In an outburst of manufactured drama today, a group of House Republican members “stormed” a secure facility in the Capitol where depositions were being taken in connection with the Trump impeachment inquiry. Perhaps, as some observers have speculated, it was simply a stunt to distract attention from yesterday’s damaging testimony by William Taylor documenting quid pro quo demands of Ukrainian officials by the president and his agents. But to observers of a certain age, it brought back memories of the infamous Brooks Brothers Riot of 2000, an incident in which a gaggle of Republicans, prominently including congressional staff, “stormed” a county election office to (successfully) halt a recount that they feared might hurt their candidate’s prospects. It seems the party of law and order isn’t averse to a little guerrilla street theater now and then to show its loyalty to the Boss, even if that does mean the ludicrous spectacle of mostly white and mostly male politicians trying to sound persecuted. Here’s how the New York Times described the scene:
About two dozen House Republicans, chanting “Let us in! Let us in!” tried to storm the secure room where a Defense Department official arrived Wednesday morning to testify in the impeachment inquiry, refusing to leave even after they were turned back by Representative Adam B. Schiff, Democrat of California and the chairman of the House Intelligence Committee that was leading the deposition.
The lawmakers — most of whom do not sit on the committees conducting the inquiry and are therefore not entitled to attend its hearings — said they were protesting the closed-door nature of the proceedings, which have been open to members of both parties who sit on the committees. The private question-and-answer sessions have produced a stream of compelling testimony from government witnesses, much of it confirming and expanding on the intelligence whistle-blower complaint that touched off the impeachment inquiry.
The chaotic scene in the bowels of the Capitol unfolded as the panel was getting ready to hear from Laura K. Cooper, the deputy assistant secretary of defense for Russia, Ukraine and Eurasia, and halted the session. Mr. Schiff summoned the sergeant-at-arms to disperse the uninvited Republican guests, some of whom brought cellphones, which are forbidden in the secure suite.
This was no ragtag gang of backbenchers, either: The mob included Steve Scalise, the second-ranking Republican in the House.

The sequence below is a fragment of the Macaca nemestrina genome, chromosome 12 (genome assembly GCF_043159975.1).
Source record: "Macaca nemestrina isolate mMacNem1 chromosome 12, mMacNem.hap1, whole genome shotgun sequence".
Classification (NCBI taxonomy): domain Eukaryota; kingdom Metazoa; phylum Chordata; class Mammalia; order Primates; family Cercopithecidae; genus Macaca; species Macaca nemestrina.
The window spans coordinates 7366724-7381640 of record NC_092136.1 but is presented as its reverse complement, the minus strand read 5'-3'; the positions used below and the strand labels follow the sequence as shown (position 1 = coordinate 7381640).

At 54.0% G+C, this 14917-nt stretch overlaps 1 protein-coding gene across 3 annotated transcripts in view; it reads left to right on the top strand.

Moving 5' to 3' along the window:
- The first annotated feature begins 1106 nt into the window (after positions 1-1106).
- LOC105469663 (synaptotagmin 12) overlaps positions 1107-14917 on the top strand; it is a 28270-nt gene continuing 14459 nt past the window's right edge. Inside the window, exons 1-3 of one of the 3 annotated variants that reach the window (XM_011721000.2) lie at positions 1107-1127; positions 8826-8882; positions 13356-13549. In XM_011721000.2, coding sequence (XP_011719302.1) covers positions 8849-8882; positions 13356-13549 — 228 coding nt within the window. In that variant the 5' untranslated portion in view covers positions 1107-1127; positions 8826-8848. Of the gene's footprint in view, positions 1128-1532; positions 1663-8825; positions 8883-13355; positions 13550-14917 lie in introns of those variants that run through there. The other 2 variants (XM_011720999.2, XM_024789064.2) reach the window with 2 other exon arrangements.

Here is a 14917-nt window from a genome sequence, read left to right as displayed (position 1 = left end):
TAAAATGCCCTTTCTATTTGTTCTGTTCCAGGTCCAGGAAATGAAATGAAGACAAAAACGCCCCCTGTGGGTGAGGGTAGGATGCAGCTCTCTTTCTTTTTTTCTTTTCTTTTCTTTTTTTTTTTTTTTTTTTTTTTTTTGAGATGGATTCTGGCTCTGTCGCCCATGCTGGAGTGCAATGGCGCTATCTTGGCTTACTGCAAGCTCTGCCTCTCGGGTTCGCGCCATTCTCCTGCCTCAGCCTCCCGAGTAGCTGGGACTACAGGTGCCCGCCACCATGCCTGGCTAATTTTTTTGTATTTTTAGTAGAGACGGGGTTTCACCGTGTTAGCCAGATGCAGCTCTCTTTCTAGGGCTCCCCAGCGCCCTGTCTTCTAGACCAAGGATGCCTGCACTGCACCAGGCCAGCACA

There are a number of strange things about this adolescent display of pseudo-outrage. First, as Politico notes, there’s zero question that House Democrats were acting within the rules in keeping this proceeding closed:
One Republican who has been able to attend the proceedings, Rep. Chris Stewart of Utah, acknowledged that the closed-door nature of the impeachment proceedings are consistent with the House’s procedures.
“This may be within House rules. That’s not the question. The question is, is it a good idea to impeach the president in secret hearings?” Stewart said. “This may very well be within Chairman Schiff’s and Nancy Pelosi’s authority to do this. I think it’s a bad idea.”
Well, experts differ. But you don’t generally break into a secure facility and violate House rules (as the House parliamentarian quickly adjudged the raiders as doing) to express your point of view about the advisability of the opposing party choosing a particular procedure.
The second odd thing is that Republicans had tons of representation in the closed hearings:
[M]ore than 45 House Republicans — nearly a quarter of the House GOP conference — already have full access to the depositions through their membership on one of the three panels leading the impeachment inquiry. During the depositions, Republican lawyers are given the same amount of time to question witnesses as Democratic counsels.
Indeed, according to one accounting, 12 of the 41 members participating in the protest already had access to the meeting. I don’t know if they had the decency to let others carry the “Let us in!” chants, but in any event, the whole pretense of Democrats keeping Republicans from witnessing and exposing their skullduggery is beyond fictional. Here’s the real howler, though: the idea that in demanding an end to the closed hearings Republicans are striking a blow for openness and transparency. That was too much even for the normally Trumpy New York Post:
Republican defenders of the president have called the impeachment proceedings unfair because of the lack of transparency — even though they also conducted many of their own probes the same way when they held the majority.
The GOP-led investigations into the terror attack in 2012 on the US Embassy in Benghazi, Libya, for example, were mostly conducted behind closed doors, with the Republicans then arguing that secrecy was essential.
But more to the point, the president these birds are defending has stonewalled every single congressional inquiry into his conduct. Indeed, one of the things House Democrats are trying to decide is whether his obstruction of Congress, including obstruction of a constitutionally sanctioned impeachment inquiry, should itself be treated as impeachable, as it was in the Articles of Impeachment reported by the House Judiciary Committee against Richard Nixon that led to his resignation in 1974.
What House Republicans are really complaining about is that the Founders chose to make impeachment available in the first place. Listen to this “opening the floodgates” argument run wild from U.S. Representative Buddy Carter:
No, Buddy Carter, Americans do not need to fear that they are going to be impeached by the U.S. House of Representatives. And if you actually want “open government,” you might want to start by asking the obsessive leak-freak and stonewaller in the White House to set a better example.